Citizenship should be encouraged, not discouraged. The high costs prevent many hard-working individuals and families, who have contributed to our economy and communities for years, from fully putting down roots and becoming citizens of the UK. The Government should rectify this by mean-testing citizenship fees to enable everyone who wants to, and are eligible to, become a British citizen. Considering the prohibitive prices and the large profit margin, the mean-testing system should be generous and provide relief to the majority of applicants.
Particular attention should be brought to the naturalisation fee for children, which at £1,012 does not lag far behind the adult one. Considering the importance of citizenship, it is absurd to discourage citizenship amongst those who have been here from birth, who have been educated in British schools and who have been brought up in Britain by subjecting them and their families to an obscene cost. Indeed, the High Court recently ruled this fee for children to be unlawful. The Government should abolish naturalisation fees for children who were born in the UK.
Considering the benefits of citizenship, we should not only remove undue financial barriers to it, but financially incentivise it – through nudging long-term migrants towards it. Currently, thousands of migrants in the UK continue to stay here on an Indefinite Leave to Remain (ILR) for years, even though most of them can apply for citizenship 12 months after receiving permanent residency.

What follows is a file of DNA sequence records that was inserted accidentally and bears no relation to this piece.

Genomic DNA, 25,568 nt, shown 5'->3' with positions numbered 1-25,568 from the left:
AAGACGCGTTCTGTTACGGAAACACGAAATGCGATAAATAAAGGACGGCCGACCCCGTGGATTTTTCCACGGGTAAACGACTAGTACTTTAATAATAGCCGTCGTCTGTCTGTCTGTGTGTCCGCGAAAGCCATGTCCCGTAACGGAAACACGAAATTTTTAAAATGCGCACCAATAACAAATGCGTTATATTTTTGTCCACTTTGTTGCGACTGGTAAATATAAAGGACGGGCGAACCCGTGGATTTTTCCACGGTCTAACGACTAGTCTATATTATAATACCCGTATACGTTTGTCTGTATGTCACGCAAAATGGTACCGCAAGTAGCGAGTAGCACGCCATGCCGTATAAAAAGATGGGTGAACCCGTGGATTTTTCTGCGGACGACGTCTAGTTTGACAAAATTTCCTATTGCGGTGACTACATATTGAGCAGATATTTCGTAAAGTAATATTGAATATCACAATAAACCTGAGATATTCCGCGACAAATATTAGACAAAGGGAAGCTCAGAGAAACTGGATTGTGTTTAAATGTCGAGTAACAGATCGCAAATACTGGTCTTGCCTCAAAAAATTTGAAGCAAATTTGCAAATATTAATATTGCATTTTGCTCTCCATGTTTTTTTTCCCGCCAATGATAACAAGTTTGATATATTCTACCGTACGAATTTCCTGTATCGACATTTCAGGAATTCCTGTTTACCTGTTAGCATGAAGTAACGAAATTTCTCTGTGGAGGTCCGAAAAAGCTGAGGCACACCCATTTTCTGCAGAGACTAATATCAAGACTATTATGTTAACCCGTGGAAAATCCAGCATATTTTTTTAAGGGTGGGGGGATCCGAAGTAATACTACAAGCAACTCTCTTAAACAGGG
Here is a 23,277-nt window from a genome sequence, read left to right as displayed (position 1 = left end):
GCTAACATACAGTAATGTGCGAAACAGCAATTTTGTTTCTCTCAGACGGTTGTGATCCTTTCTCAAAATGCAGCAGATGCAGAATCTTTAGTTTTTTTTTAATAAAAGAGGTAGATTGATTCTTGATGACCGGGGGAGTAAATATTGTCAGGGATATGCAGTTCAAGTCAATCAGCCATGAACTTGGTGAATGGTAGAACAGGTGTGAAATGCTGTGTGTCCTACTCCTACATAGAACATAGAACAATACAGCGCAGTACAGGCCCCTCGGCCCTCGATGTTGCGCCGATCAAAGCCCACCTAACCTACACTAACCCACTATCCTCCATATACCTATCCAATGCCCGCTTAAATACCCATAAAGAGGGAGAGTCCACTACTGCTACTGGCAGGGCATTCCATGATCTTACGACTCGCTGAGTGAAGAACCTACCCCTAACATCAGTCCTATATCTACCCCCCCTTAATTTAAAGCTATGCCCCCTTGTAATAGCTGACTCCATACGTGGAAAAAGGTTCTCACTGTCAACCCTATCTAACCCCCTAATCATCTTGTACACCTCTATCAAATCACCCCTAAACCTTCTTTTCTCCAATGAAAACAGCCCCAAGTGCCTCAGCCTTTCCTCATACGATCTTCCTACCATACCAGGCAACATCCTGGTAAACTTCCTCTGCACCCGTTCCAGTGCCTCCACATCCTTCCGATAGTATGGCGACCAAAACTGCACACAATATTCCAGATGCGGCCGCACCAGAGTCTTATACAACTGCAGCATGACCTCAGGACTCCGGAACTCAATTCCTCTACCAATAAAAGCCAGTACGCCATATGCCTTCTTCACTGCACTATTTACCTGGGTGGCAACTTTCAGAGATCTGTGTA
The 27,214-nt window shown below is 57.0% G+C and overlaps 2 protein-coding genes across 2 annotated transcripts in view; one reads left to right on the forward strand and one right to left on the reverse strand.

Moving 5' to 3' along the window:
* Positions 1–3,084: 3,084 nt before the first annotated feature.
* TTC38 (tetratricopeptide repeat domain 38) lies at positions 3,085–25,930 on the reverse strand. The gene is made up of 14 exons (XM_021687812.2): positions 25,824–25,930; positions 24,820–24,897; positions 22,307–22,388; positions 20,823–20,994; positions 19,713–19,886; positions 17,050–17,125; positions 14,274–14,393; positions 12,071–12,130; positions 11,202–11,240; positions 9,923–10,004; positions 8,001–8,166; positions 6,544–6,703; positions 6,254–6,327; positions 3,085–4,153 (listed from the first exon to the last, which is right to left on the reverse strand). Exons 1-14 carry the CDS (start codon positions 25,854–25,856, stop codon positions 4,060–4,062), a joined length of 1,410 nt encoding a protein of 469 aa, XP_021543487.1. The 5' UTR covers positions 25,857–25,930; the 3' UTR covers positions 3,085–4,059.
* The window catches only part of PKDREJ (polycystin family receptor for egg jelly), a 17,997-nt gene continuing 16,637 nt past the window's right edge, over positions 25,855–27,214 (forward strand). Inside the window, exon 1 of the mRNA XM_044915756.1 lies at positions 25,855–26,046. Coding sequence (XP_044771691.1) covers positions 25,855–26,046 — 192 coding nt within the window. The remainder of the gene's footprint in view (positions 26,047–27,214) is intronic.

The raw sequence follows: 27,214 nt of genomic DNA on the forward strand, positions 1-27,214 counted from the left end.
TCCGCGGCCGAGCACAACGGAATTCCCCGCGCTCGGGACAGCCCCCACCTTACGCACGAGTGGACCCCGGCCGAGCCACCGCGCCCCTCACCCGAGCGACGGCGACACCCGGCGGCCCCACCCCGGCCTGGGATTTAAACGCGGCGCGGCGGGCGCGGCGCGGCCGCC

A simple measure would be to ask ILR applicants to signal their intention to apply for full British citizenship in their application in return for a future significant discount on citizenship fees. A year later, they should receive a reminder they are eligible for this discounted citizenship, and be charged the discounted price in their application.
There is also room in the process to reward migrants who are doing what we expect good citizens to do: contributing to the economy through working and contributing to society through volunteering.
The Government should grant such civic-minded migrants a fast-track route to obtaining citizenship. For most visa routes, it takes five years before a migrant is eligible for ILR and an additional year before they are eligible for citizenship, but the ILR period should be decreased to three years for civically engaged migrants who promise to become a citizen 12 months later. Such migrants should have consistently paid National Insurance for three years, and have proof that they have volunteered with a school, community organisation or registered charity on a regular basis for a substantial number of hours over the past three years. A discount should also apply to the citizenship fee for those on this fast-track route.
Citizenship should play a much more significant role in the Conservative Government’s reforms to the immigration system. Doing so would improve social integration, enhance the contribution that migrants make, and allay public discontent over immigration. It will be a way of strengthening the image of an inclusive Britain after Brexit, which Boris is so eager to cultivate.